Cardinal Wolsey calls for Sir Thomas More to ask him to go in his behalf to a conference in Cambria where the French and Imperial forces have agreed to discuss peace.  Sir Thomas More’s mission is to obstruct an agreement for peace between the two parties.  More importantly, there should be no reconciliation between the Pope and the Emperor for having one would only diminish any chances of the Pope granting King Henry VIII a divorce.  Cardinal Wolsey assures Sir Thomas More that the King of France had promised him that he will never make peace with the Emperor.  Sir Thomas More is to make sure that King Francis will fulfill his promise, and that the Pope is reminded that it was the Emperor who sacked Rome.  Moreover, Sir Thomas More is to learn whether the Emperor will show his support for his aunt, Queen Catherine, by invading England if King Henry VIII gets his divorce.

As part of their agreement, King Henry VIII dines with his wife, but shows her no compassion.  Moreover, he informs Queen Catherine that he believes the court will rule in his favor, and if it does not he is prepared to denounce the Pope and marry whom he pleases.  Catherine assures Henry that she was a virgin when they consummated their marriage, but Henry does not care.  Anne Boleyn having heard of Henry’s argument with Catherine becomes upset with him knowing that this will not do them any good.  Anne expresses her impatience, beginning to wonder why she has let herself wait so long for a divorce that may not happen.  Moreover, in her wait, she has spent her youth and passed up advantageous marriages that would have given her the opportunity to bear children.  Anne Boleyn walks out despite the King of England’s pleas for her to stay.

Cardinal Campeggio meets with King Henry VIII who reminds him of the Lutherans’ destruction of churches in Germany.  He warns him that those events are brought about by the people’s belief in Rome’s corruption.  Moreover, he threatens him of what would happen if the Pope turns his back on him.  Later, King Henry VIII asks Lord Rochford to tell her daughter to come back to court for tomorrow he will have his verdict, and he will be a free man.

The tribunal resumes to hear the judgment regarding King Henry VIII’s marriage with Queen Catherine.  Cardinal Campeggio announces that the matter is too important to be decided in England, and must be brought to the curia in Rome.  Regretfully, the curia is in summer recess such that the decision will be postponed until October 1st.  The announcement shocks everyone in court including King Henry VIII who walks out of the court in silence.  Queen Catherine learns from Ambassador Mendoza that Cardinal Campeggio received secret instructions from Rome that led to his shocking announcement.  The Emperor worked tirelessly for the Queen’s cause, which is why her divorce has been put on hold.  The Queen has Ambassador Mendoza to thank for he was the one who made sure that the Emperor knows of her suffering, and diligently ensured that the Emperor show his support to her aunt.  Regretfully, Ambassador Mendoza has been called back to Spain, but he assures the Queen that his replacement, Ambassador Chapuys, is a trustworthy supporter.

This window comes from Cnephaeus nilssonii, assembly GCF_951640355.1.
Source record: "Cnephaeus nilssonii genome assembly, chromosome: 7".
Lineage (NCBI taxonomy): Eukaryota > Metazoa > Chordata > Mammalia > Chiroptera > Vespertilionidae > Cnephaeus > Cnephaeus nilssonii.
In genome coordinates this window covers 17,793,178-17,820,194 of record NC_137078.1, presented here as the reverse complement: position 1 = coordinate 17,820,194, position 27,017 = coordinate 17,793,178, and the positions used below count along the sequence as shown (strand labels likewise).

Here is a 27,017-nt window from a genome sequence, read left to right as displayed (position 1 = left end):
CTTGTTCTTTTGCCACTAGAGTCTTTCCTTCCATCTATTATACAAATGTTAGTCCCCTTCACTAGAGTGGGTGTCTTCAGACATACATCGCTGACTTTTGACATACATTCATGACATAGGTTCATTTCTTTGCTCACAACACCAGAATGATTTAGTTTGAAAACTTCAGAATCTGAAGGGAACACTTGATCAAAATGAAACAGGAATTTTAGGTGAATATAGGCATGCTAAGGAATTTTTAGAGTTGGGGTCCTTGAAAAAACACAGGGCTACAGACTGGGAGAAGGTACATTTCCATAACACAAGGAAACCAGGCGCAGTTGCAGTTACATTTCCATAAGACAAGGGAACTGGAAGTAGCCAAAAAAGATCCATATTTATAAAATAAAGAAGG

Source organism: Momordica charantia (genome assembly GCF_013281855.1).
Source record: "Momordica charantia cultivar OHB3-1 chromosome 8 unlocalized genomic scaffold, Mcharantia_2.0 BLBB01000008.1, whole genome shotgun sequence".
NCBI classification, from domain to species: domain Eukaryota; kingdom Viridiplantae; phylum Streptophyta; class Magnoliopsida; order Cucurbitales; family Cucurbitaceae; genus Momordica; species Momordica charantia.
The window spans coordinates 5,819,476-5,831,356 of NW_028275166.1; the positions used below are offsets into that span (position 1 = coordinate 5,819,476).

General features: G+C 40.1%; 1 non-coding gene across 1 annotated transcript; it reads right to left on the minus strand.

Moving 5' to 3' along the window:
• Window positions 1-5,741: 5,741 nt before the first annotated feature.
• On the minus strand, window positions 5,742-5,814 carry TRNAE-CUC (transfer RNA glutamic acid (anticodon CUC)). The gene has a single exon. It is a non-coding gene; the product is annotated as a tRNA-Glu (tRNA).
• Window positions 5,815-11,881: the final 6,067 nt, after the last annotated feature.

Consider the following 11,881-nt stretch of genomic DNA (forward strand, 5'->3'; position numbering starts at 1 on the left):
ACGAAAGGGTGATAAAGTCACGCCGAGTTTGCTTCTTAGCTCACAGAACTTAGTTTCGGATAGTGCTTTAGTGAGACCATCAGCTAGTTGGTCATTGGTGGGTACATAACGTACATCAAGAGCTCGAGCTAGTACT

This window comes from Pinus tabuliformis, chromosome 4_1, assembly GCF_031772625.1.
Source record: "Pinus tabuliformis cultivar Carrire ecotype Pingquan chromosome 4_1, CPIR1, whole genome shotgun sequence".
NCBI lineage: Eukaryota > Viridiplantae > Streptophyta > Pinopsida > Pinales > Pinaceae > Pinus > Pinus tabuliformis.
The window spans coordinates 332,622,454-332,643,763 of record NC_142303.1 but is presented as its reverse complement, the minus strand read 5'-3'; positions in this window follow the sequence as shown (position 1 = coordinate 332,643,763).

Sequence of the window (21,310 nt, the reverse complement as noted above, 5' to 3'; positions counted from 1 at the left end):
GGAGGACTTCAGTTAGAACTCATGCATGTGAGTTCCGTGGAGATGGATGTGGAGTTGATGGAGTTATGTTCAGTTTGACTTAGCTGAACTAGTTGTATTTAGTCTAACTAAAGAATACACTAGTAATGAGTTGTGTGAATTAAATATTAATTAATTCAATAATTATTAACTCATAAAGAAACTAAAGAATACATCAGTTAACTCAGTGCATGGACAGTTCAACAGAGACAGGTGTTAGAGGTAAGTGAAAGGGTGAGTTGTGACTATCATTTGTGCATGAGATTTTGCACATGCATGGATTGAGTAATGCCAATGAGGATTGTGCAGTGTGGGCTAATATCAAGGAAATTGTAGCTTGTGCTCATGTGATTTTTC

Cardinal Wolsey concerned of his fate following the disappointing announcement Cardinal Campeggio made tries to appease the king by showering him with riches from the See of Durham, and an assurance of working assiduously for his cause.  Knowing that he has fallen from the good graces of the king, he tells all this to Mr. Thomas Cromwell whom he also asks to advocate for him to the king.  Mr. Cromwell declares his support for Cardinal Wolsey humbly admitting that if not for the cardinal he will still be a lowly clerk.

King Henry VIII goes riding with Anne Boleyn who furiously tells her that the Pope has summoned him to Rome.  He finds this all insulting for he believes that as King of England he answers to no authority but God.  Anne tells Henry that there are writers who believe that the king is both emperor and pope in his own kingdom.  Having piqued his curiosity, King Henry VIII asks Anne to show her the book where she read this from, and begins to read the heretic book in the Grafton House where he now resides.